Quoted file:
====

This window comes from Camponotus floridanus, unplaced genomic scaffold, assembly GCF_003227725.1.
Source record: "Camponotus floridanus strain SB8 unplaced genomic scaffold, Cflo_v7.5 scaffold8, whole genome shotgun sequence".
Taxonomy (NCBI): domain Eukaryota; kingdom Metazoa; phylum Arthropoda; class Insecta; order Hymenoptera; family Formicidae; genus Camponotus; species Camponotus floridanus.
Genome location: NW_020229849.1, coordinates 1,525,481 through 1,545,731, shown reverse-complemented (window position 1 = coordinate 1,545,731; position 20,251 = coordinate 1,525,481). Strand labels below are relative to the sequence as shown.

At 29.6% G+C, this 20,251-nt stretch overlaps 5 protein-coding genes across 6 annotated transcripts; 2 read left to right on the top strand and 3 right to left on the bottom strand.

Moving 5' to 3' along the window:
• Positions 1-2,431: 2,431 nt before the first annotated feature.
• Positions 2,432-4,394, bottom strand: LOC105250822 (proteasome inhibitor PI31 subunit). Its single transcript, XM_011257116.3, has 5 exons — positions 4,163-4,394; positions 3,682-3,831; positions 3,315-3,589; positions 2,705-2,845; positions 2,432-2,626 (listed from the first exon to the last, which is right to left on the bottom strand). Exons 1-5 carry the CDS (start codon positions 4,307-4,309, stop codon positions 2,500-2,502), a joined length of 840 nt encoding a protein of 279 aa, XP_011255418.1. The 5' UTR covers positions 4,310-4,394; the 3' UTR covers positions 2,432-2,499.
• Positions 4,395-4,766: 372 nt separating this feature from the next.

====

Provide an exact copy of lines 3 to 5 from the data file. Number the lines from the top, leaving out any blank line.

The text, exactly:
Taxonomy (NCBI): domain Eukaryota; kingdom Metazoa; phylum Arthropoda; class Insecta; order Hymenoptera; family Formicidae; genus Camponotus; species Camponotus floridanus.
Genome location: NW_020229849.1, coordinates 1,525,481 through 1,545,731, shown reverse-complemented (window position 1 = coordinate 1,545,731; position 20,251 = coordinate 1,525,481). Strand labels below are relative to the sequence as shown.

At 29.6% G+C, this 20,251-nt stretch overlaps 5 protein-coding genes across 6 annotated transcripts; 2 read left to right on the top strand and 3 right to left on the bottom strand.